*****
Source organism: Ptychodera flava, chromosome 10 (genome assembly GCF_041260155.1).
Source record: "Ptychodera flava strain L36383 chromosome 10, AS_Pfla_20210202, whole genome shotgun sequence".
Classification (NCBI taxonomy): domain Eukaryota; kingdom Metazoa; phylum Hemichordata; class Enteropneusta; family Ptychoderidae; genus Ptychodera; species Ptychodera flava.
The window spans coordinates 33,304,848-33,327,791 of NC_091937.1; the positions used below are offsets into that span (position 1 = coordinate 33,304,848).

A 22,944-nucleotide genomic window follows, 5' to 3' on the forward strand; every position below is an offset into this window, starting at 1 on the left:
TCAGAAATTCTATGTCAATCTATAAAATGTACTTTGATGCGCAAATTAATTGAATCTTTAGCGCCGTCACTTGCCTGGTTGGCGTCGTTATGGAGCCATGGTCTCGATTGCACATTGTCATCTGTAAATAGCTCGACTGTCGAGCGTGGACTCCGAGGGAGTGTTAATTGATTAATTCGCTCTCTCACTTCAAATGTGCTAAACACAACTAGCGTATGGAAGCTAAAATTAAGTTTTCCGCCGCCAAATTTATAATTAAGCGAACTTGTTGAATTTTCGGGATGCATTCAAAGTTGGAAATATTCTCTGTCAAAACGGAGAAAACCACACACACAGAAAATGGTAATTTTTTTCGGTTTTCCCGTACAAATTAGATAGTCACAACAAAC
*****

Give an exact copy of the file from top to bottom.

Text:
Source organism: Ptychodera flava, chromosome 10 (genome assembly GCF_041260155.1).
Source record: "Ptychodera flava strain L36383 chromosome 10, AS_Pfla_20210202, whole genome shotgun sequence".
Classification (NCBI taxonomy): domain Eukaryota; kingdom Metazoa; phylum Hemichordata; class Enteropneusta; family Ptychoderidae; genus Ptychodera; species Ptychodera flava.
The window spans coordinates 33,304,848-33,327,791 of NC_091937.1; the positions used below are offsets into that span (position 1 = coordinate 33,304,848).

A 22,944-nucleotide genomic window follows, 5' to 3' on the forward strand; every position below is an offset into this window, starting at 1 on the left:
TCAGAAATTCTATGTCAATCTATAAAATGTACTTTGATGCGCAAATTAATTGAATCTTTAGCGCCGTCACTTGCCTGGTTGGCGTCGTTATGGAGCCATGGTCTCGATTGCACATTGTCATCTGTAAATAGCTCGACTGTCGAGCGTGGACTCCGAGGGAGTGTTAATTGATTAATTCGCTCTCTCACTTCAAATGTGCTAAACACAACTAGCGTATGGAAGCTAAAATTAAGTTTTCCGCCGCCAAATTTATAATTAAGCGAACTTGTTGAATTTTCGGGATGCATTCAAAGTTGGAAATATTCTCTGTCAAAACGGAGAAAACCACACACACAGAAAATGGTAATTTTTTTCGGTTTTCCCGTACAAATTAGATAGTCACAACAAAC